Khloe Kardashian Says She Finds Co-Parenting a Source of Comfort During the Pandemic
The Keeping Up with the Kardashians star and entrepreneur shared the coping mechanisms she's leaned on to care for her daughter and herself through this crisis.
Stress is at an all-time high this year for parents, and Khloe Kardashian is no different. The TV star, entrepreneur, and mom to 2-year-old True, who she shares with ex-boyfriend Tristan Thompson, has been working on how to best cope with uncertainty since the pandemic began.
"Being a new mom, it has been scary," she says, adding that being an "overthinker and planner" has also served to make this time particularly challenging. "There is nothing to plan and we don't have all the answers yet, which is OK, but I had to learn how to balance my stress."
We recently caught up with Kardashian about her best methods for getting centered mentally and physically, the comforts of co-parenting with Thompson, and what she's learned about herself as a mom during this tough time.
What Self-Care Looks Like for Khloe These Days
Kardashian has regularly inspired her fans and followers with her commitment to fitness, and she has found it empowering to adapt and find creative, new ways to get active this year.
"For me, working out is such a self-care mechanism—it releases so much stress, and so, I've been doing a ton of 'mommy and me' workouts," says Kardashian, who explains that might look like something as simple as heading to a park and pulling True in a trolley behind her.
Still, she admits her stress has been at an "all-time high," which has led to a spike in her migraines, a health challenge she has faced since she was in sixth grade and has documented on TV and social media. "Early on, I was completely isolated with my daughter, and it is literally paralyzing to not have help," notes Kardashian. "There were times I would be hit with a migraine, and you can't explain it to a 2-year-old."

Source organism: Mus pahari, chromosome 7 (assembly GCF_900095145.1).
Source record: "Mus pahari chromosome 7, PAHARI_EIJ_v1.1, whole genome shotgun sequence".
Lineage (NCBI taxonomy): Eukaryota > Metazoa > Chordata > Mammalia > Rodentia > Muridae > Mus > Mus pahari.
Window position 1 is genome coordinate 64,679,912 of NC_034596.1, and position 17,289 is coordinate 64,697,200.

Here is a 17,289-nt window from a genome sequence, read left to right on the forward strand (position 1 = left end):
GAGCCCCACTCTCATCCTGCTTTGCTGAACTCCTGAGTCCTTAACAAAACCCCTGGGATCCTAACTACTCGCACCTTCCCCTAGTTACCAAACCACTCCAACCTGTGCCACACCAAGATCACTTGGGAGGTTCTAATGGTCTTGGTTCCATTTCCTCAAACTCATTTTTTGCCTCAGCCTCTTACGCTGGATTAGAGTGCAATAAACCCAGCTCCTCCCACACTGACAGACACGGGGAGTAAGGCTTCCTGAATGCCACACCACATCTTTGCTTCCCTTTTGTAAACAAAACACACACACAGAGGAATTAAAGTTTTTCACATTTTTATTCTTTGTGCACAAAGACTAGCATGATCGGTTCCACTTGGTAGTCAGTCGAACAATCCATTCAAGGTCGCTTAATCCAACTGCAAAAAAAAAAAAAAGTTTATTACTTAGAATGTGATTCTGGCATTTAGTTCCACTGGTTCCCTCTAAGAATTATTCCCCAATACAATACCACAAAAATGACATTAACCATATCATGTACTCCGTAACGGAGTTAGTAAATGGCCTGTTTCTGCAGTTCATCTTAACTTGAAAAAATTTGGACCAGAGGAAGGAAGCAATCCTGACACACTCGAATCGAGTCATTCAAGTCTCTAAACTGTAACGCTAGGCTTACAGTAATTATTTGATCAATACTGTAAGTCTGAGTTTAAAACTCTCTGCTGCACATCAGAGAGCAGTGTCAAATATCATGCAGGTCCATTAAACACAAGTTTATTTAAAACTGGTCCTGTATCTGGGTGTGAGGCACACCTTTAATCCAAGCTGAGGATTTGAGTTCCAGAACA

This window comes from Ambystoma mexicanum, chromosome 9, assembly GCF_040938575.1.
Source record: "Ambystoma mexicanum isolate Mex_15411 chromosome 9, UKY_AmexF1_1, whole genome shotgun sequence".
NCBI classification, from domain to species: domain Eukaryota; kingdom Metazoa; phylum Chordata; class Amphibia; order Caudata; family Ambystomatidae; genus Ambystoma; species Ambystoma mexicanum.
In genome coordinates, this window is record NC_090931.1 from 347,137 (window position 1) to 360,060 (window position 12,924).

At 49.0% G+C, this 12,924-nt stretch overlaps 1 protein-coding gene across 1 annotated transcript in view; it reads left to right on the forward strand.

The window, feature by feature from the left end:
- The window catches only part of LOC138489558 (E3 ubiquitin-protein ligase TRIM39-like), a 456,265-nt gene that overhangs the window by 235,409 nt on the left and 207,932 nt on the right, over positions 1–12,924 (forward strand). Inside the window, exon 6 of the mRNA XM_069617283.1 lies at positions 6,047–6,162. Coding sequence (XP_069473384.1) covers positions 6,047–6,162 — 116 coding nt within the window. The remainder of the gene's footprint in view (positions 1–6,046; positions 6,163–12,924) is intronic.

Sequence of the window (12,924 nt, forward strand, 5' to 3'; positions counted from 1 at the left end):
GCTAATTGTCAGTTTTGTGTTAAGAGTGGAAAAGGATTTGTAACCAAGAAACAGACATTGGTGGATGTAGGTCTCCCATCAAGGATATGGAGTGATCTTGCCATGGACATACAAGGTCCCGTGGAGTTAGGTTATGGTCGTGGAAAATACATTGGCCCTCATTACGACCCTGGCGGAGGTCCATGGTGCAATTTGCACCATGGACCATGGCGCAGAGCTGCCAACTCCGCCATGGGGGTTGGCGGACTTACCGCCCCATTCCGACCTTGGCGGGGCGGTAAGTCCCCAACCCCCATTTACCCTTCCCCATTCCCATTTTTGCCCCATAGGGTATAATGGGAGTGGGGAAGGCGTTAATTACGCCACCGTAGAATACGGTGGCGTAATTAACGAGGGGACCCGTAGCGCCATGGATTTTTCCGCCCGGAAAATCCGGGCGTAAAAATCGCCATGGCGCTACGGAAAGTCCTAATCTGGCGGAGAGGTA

Kardashian is partnering with prescription migraine medication Nurtec ODT to share her experience parenting through migraines. She also has a drawer in her freezer filled with go-to aids like peppermint oil, which is just one way she bolsters preparedness to manage her stress. "I'm a planner," she shares. "I live by my schedule, and every minute is accounted for. Yes, it's a little crazy, but it makes me feel good. For me, self-care is making sure everything is organized, planned for, and accounted for. It's about being fully suited and booted for your specific needs and wants."
What Co-Parenting Has Looked Like for Khloe This Year
Thompson, who plays for the Cleveland Cavaliers, usually lives in Ohio, but the NBA released players at the start of the pandemic and he was able to spend time in L.A. Kardashian says it was particularly comforting to have his support at the beginning of the crisis when the path forward was so blurry.
"Tristan has been so great during the pandemic," says Kardashian. "My mom is going to be 65, and we didn't see each other for month and a half, and my sisters were all isolated with their own families, so it was really nice to have someone to help me and to bounce ideas off of, a partner in crime. He would help as much as possible."
How She Has 'Reset' Life During the Pandemic
Although this year has presented unprecedented challenges, Kardashian says she has learned to embrace slowing down. She has enjoyed "hitting the reset button" and spending as much time as possible with True. "I appreciate the time I get to have with my daughter to really just love on her," she says. "We're scared as adults, but we're really just loving on our babies so much more—just to reassure them."
Kardashian is also grateful that this year has resulted in a "huge wake-up call about balance" for her. Like many moms, Kardashian feels like she had gotten "so used to giving so much to other people," but the pandemic urged her to reevaluate that and account for her own needs, as well.
"This time has given me more opportunity to be grateful for things I took for granted," she says. "I feel empowered to find balance in life, so that it's not just about work work work or True True True. It has to be about me and True and my personal life and my work life. I'm happy I had that realization."